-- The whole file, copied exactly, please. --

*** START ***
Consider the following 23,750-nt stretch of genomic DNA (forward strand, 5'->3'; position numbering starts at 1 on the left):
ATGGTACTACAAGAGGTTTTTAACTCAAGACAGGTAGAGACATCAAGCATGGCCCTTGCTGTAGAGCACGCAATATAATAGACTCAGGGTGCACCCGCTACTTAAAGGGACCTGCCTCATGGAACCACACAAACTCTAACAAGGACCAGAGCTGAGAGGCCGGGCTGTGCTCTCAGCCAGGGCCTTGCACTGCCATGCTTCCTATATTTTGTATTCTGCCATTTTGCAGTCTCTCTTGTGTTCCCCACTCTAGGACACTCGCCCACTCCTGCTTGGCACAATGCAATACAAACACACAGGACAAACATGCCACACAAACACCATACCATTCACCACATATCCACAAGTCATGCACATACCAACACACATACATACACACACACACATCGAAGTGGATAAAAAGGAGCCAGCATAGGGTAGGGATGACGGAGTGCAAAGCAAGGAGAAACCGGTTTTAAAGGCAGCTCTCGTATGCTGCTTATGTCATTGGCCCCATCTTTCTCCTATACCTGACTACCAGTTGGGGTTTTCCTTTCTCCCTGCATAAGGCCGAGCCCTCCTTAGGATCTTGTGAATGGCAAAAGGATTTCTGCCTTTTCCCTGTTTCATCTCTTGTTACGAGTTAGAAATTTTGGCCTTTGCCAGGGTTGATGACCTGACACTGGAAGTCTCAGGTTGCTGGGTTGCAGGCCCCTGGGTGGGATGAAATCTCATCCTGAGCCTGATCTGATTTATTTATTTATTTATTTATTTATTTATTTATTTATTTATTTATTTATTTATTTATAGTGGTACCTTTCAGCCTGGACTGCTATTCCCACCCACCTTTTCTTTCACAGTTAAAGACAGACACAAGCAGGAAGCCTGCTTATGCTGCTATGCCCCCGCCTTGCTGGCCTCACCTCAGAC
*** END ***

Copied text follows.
Consider the following 23,750-nt stretch of genomic DNA (forward strand, 5'->3'; position numbering starts at 1 on the left):
ATGGTACTACAAGAGGTTTTTAACTCAAGACAGGTAGAGACATCAAGCATGGCCCTTGCTGTAGAGCACGCAATATAATAGACTCAGGGTGCACCCGCTACTTAAAGGGACCTGCCTCATGGAACCACACAAACTCTAACAAGGACCAGAGCTGAGAGGCCGGGCTGTGCTCTCAGCCAGGGCCTTGCACTGCCATGCTTCCTATATTTTGTATTCTGCCATTTTGCAGTCTCTCTTGTGTTCCCCACTCTAGGACACTCGCCCACTCCTGCTTGGCACAATGCAATACAAACACACAGGACAAACATGCCACACAAACACCATACCATTCACCACATATCCACAAGTCATGCACATACCAACACACATACATACACACACACACATCGAAGTGGATAAAAAGGAGCCAGCATAGGGTAGGGATGACGGAGTGCAAAGCAAGGAGAAACCGGTTTTAAAGGCAGCTCTCGTATGCTGCTTATGTCATTGGCCCCATCTTTCTCCTATACCTGACTACCAGTTGGGGTTTTCCTTTCTCCCTGCATAAGGCCGAGCCCTCCTTAGGATCTTGTGAATGGCAAAAGGATTTCTGCCTTTTCCCTGTTTCATCTCTTGTTACGAGTTAGAAATTTTGGCCTTTGCCAGGGTTGATGACCTGACACTGGAAGTCTCAGGTTGCTGGGTTGCAGGCCCCTGGGTGGGATGAAATCTCATCCTGAGCCTGATCTGATTTATTTATTTATTTATTTATTTATTTATTTATTTATTTATTTATTTATTTATTTATAGTGGTACCTTTCAGCCTGGACTGCTATTCCCACCCACCTTTTCTTTCACAGTTAAAGACAGACACAAGCAGGAAGCCTGCTTATGCTGCTATGCCCCCGCCTTGCTGGCCTCACCTCAGAC